The most recent Learning Cafe Webinar focussed on finding, sharing and growing internal expertise. Some of the discussion was about knowledge sharing and it made me reflect on an approach I used some years ago in an organisation I worked with.
As a result of some strageic HR planning and statistical analysis, the impact of the ageing workforce became clear. Simply, there would be a significant rundown in the numbers of “mature workers” (and therefore know-how) in the not too far distant future. This prompted reflection on ways and means of capturing valuable know-how before the “Baby Boomers” retired in numbers to graze in fields, golf courses and bowling rinks.
It seemed to me that here was an opportunity to put some structure and purpose around a knowledge harvesting effort and so the project put in place was called Wise Older Workers (WOW!). The objective was to identify participants (knowledge contributors) who held valuable “tacit” knowledge and would be comfortable sharing it while still in employment.
Here are some of the challenges that came to light.
- The WOW’s were busy people so getting time with them was difficult.
- A “tag line” was needed to grab their attention and we chose the term “Leave a Legacy”.
- There was some initial resistance – a couple thought this was a pre-cursor to them being retrenched.
- Once contact was established and the purpose explained there was very little resistance.
- The participants were pleased they had been identified as having valuable knowledge.
- Some made comments like “here I am contemplating retirement and after 40 years this is the first time my knowledge has been recognised as valuable” and “why didn’t someone ask me about this years ago?”
- The majority of participants were keen to share but further analysis determined that while some knowledge was valuable, there were large slabs of knowledge that, through the passage of time and advancing technology, was basically useless.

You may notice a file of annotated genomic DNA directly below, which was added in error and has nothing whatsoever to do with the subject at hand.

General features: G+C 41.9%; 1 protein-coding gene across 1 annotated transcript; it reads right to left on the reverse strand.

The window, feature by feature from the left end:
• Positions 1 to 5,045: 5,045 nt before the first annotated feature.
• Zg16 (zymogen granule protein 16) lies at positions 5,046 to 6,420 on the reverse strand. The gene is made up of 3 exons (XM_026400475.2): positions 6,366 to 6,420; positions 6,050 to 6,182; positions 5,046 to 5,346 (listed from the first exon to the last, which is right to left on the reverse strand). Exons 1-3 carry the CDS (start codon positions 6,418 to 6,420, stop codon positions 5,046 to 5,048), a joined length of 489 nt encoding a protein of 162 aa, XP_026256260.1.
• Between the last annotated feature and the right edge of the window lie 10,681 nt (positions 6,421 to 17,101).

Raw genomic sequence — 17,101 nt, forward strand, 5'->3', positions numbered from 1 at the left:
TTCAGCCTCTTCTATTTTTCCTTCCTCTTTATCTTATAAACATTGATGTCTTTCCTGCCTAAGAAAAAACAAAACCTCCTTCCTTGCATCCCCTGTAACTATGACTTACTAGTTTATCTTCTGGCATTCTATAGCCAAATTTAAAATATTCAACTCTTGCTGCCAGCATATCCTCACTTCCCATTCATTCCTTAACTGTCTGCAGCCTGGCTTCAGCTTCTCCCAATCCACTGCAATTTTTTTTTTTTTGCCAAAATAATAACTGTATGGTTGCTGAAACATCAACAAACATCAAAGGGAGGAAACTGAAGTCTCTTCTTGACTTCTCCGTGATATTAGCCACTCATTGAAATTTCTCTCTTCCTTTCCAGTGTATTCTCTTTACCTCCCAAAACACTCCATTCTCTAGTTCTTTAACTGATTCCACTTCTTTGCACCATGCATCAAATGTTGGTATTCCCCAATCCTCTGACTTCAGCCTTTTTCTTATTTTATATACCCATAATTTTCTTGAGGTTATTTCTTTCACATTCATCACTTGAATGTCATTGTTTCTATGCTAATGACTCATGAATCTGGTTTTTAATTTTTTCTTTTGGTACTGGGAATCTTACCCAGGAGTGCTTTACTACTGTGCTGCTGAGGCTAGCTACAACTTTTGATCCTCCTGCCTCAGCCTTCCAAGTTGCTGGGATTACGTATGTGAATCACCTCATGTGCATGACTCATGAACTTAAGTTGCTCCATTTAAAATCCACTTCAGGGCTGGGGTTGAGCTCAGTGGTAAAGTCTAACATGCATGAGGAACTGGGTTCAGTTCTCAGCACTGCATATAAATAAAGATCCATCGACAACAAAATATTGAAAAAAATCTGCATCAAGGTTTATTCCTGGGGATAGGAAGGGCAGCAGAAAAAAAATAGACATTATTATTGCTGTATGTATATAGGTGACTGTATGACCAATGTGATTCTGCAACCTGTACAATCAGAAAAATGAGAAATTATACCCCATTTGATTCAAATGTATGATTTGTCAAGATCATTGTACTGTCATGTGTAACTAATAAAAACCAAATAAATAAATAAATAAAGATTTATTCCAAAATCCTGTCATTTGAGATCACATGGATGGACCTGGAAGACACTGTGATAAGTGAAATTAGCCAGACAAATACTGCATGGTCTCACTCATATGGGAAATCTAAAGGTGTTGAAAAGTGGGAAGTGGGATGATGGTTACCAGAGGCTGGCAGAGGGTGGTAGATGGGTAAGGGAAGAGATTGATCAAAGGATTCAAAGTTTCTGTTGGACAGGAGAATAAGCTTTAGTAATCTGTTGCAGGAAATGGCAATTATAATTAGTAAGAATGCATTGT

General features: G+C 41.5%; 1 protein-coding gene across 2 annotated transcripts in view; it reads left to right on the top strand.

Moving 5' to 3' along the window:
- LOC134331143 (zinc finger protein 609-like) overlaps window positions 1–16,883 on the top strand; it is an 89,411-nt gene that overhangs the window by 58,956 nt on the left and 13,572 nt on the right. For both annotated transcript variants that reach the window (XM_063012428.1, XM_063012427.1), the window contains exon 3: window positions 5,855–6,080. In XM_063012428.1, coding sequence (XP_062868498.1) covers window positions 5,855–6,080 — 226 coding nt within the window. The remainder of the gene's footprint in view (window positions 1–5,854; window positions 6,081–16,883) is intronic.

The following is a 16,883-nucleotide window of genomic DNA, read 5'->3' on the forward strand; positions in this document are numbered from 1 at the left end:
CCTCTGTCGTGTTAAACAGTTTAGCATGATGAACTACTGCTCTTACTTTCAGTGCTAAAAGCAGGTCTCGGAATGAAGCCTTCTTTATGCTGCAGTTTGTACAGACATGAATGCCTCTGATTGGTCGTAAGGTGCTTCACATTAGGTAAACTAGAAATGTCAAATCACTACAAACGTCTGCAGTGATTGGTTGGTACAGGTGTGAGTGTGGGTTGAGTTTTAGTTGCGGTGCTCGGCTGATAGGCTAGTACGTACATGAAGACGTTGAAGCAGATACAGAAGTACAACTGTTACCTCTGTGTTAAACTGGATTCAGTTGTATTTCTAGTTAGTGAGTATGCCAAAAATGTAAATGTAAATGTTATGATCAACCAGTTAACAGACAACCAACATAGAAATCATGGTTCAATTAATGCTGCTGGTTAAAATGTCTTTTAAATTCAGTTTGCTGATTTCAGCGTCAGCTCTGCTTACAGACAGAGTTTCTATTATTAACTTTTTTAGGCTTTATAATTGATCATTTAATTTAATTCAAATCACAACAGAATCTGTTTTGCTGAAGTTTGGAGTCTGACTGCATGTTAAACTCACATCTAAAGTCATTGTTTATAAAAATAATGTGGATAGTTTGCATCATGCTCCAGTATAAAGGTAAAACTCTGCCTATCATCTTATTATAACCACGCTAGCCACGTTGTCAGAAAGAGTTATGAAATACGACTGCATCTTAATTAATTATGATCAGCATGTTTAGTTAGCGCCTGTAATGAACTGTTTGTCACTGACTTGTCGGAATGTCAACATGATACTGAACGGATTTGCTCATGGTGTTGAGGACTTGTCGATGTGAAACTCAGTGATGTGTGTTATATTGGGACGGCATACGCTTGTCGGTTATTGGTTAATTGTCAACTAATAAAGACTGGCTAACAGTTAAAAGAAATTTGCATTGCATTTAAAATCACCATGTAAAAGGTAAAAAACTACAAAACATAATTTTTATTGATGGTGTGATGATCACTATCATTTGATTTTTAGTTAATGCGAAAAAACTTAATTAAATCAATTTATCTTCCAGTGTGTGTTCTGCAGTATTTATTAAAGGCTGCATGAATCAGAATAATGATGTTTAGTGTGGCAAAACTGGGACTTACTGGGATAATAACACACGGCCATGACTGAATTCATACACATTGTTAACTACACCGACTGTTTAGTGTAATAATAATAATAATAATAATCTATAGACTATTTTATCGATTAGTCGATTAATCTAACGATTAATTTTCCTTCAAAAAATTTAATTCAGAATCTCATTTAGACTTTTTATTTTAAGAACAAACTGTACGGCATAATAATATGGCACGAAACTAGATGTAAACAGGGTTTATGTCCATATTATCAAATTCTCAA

- Rather than specific (the “latest”) knowledge some participants offered general principles and methodologies that were not recorded but have proven valuable over time, and immune to new systems and technology changes.
- Consequently, it was necessary to get a feel for the usefulness of the knowledge before getting too “involved” with the participants as the last thing needed was hurt feelings.
I moved on from the organisation just as the project was hotting up and it didn’t continue, but it had became clear that –
- regognition of knowledge was vital;
- in this situation, respect for contribution over a lengthy career was key;
- there was generally an innate desire to share – it was a matter of finding and turning on the tap;
- there were issues with the ability of many participants to actually off-load their know-how;
- in this situation, the knowledge recipient (in some cases the protege) needed skills and tools to help this off-loading process;
- some recipients were not good at differentiating useful/unuseful know-how and then recording it as explicit knowledge;
- finding time for the process would probably be best handled formally rather than ad.hoc – when we have time basis; and
- in some cases a third party who was able to “mediate” the knowledge sharing would be useful, especially where specialist technical knowledge was involved.
We often think about “informal” methods to capture know-how. Yes, it can work; it has for centuries! But in some cases, such as minimising the impact of the ageing workforce, a formalised approach is probably more be effective simply because there is a specific purpose and all stakeholders need to understand what is trying to be achieved and why.
Know-how: leave a legacy!